Evidence indicates that collaborative research leads to remarkable results, improved productivity and meaningful outcomes. Working in teams, members contribute different disciplinary perspectives and it helps if they work in proximity.
Ben Jones of Northwestern University analyzed 22 million academic publications and patents over five decades. He found that the size of research teams increased by about twenty percent every decade. Scientific papers by multiple authors received more than twice as many citations as those written by individuals.
Isaac Kohane of Harvard Medical School found that when coauthors are clustered closer together, their papers have significantly higher citations. The closer the collaborators are located, the higher the citations to their papers are.
Collaborations can be complicated ventures. A diverse mix of collaborators requires more time to discuss, understand and align individual goals with those of the overall project. With their inherent disciplinary diversity, teams often have to reconcile dissimilar work styles and perspectives due to differences in gender, age, culture, focus, knowledge, and status.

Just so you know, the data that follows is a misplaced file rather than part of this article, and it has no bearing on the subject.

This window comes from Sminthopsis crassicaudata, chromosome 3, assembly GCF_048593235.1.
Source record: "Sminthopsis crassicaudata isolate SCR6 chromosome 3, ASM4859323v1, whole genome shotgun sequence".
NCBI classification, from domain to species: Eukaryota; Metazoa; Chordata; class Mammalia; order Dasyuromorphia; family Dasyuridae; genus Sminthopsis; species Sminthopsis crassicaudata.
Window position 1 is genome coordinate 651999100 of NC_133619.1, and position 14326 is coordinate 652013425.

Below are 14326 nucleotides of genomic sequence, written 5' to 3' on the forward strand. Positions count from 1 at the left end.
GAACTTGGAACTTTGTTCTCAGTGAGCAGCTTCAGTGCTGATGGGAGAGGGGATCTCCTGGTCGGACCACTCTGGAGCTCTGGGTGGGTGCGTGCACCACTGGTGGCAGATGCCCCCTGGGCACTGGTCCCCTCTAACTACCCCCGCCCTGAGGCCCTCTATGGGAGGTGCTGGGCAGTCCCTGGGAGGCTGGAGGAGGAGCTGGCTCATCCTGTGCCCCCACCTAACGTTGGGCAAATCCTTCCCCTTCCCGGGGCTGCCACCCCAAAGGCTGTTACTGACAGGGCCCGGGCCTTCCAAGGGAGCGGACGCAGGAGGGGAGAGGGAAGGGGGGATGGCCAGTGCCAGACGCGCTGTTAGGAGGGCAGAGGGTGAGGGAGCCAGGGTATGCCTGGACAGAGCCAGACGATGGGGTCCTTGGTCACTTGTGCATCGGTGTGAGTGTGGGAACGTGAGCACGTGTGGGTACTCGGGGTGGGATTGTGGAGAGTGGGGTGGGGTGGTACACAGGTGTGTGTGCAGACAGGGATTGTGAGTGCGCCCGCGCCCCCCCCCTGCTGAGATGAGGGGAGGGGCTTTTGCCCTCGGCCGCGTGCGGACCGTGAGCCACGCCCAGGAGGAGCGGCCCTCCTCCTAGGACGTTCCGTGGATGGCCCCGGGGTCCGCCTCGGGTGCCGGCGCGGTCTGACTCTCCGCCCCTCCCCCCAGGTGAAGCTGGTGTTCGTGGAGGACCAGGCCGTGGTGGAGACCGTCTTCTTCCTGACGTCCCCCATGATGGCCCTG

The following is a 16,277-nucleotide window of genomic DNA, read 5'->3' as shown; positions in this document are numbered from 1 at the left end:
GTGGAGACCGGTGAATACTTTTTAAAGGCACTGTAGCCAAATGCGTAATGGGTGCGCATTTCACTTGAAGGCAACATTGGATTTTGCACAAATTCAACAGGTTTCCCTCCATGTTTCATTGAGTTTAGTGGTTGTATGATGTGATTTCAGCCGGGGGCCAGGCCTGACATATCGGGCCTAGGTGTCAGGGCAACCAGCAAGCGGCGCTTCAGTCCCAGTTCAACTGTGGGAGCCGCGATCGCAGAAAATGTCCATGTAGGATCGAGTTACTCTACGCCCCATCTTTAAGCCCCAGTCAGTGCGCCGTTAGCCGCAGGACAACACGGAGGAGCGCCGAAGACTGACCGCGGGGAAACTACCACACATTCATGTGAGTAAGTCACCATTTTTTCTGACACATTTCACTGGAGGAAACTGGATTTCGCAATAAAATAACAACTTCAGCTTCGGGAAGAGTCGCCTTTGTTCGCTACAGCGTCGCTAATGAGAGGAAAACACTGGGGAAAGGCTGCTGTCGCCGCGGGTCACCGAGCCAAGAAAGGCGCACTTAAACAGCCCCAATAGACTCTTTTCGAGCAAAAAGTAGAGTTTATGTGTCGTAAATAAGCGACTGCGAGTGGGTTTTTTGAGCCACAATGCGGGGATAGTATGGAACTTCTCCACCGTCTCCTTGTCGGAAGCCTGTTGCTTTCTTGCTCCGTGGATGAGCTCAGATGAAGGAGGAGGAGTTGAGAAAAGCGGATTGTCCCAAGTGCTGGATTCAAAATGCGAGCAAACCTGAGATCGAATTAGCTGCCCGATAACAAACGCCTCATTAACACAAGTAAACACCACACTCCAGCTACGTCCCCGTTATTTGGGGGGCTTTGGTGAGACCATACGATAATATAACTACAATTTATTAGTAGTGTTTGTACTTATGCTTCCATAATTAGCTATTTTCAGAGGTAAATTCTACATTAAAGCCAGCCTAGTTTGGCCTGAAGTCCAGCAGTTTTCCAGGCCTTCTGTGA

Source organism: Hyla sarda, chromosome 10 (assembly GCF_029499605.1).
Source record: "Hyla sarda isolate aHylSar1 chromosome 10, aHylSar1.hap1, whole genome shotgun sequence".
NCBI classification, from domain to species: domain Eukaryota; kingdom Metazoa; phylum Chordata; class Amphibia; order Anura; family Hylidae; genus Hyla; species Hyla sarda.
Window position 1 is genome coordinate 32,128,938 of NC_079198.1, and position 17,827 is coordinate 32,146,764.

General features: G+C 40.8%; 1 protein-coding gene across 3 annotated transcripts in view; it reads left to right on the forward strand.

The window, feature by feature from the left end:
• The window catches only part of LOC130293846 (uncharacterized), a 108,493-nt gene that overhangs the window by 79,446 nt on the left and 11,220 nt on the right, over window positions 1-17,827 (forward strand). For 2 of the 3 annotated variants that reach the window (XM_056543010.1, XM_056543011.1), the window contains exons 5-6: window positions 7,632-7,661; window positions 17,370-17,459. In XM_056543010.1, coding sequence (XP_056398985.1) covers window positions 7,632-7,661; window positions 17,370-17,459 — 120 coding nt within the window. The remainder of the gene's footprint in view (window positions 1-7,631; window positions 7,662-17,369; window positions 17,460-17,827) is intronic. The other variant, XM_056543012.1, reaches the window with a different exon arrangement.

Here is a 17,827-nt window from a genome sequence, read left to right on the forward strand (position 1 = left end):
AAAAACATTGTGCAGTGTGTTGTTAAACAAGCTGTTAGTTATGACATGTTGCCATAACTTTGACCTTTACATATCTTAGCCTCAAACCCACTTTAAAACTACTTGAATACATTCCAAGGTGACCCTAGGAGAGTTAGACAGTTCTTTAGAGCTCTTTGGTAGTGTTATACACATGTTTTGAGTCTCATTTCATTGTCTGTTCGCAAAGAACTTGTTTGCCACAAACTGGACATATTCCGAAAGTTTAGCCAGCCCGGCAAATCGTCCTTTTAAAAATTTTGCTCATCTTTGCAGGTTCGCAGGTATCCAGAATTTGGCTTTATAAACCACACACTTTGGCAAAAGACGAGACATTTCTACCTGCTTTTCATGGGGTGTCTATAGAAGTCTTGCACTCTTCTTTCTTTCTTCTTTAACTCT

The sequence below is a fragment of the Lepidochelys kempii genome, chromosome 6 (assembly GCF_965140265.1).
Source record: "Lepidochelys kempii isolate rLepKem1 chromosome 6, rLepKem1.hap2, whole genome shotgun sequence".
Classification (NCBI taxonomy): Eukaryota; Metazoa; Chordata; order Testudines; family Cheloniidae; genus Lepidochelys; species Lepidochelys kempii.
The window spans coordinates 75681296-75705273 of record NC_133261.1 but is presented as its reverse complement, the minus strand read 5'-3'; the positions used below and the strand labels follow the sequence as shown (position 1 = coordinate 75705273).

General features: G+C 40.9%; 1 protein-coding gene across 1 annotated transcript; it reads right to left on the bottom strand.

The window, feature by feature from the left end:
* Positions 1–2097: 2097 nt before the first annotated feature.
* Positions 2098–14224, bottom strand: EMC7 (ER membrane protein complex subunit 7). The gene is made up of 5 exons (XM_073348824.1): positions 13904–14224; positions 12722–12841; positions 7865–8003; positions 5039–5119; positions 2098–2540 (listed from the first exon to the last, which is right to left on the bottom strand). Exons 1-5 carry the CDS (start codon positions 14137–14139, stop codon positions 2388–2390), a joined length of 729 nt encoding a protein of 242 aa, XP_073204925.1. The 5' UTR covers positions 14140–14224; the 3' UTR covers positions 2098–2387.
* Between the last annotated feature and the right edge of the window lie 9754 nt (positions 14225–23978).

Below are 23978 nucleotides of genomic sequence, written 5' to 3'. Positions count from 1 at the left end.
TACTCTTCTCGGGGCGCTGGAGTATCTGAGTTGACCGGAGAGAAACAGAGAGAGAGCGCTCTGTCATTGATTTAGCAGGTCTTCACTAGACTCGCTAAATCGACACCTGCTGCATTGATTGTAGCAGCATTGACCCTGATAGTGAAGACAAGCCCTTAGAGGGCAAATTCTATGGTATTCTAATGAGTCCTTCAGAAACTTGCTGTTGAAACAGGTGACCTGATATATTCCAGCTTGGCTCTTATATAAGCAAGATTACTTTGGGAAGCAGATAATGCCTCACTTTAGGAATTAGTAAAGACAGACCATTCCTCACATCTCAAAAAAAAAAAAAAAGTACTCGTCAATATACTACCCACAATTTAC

A structure is required to foster cohesion, communication and coordination before collaborators fully embark on a project and reflect on the learning from their research.
Think of it as building a runway before takeoff and successful flight.
When it is purposeful, research is also experiential learning since it includes concepts of inquiry and critical thinking.
I’ve been discussing this with Doug Barber for the past six some years. Doug retired as President and CEO of Gennum Corporation in 2000 and is a leading thinker on the subject. He’s also a long-serving Dean’s Advisory Board member.
He contends that students must be introduced very early to industry-driven learning, since that early engagement inspires them to become innovators, creative thinkers and leaders.
Our response for enhancing team-based integrated research and education is IMPACT: Initiative for Multidisciplinary Projects and Creative Transformation. Through it, we have created research clusters that pursue big ideas to address broad societal challenges, enabling our scholars to learn about complex challenges and solve them through an integrated multidisciplinary approach.
IMPACT funds big ideas proposed by teams of three faculty members from varying disciplines to solve a grand challenge problem, such as one suggested by the UN sustainable development goals (SDGs).
The education and training of undergraduate and graduate students and postdoctoral fellows is an important focus.
The Pivot is a transformative project that prepares students to be flexible in a rapidly-changing world and to meet challenges not yet imagined. They gain valuable competencies – discovery and creativity, problem solving, innovation, diversity and citizenship. Through IMPACT, the entire project team – students, faculty and research staff members – will learn and obtain the competencies of The Pivot .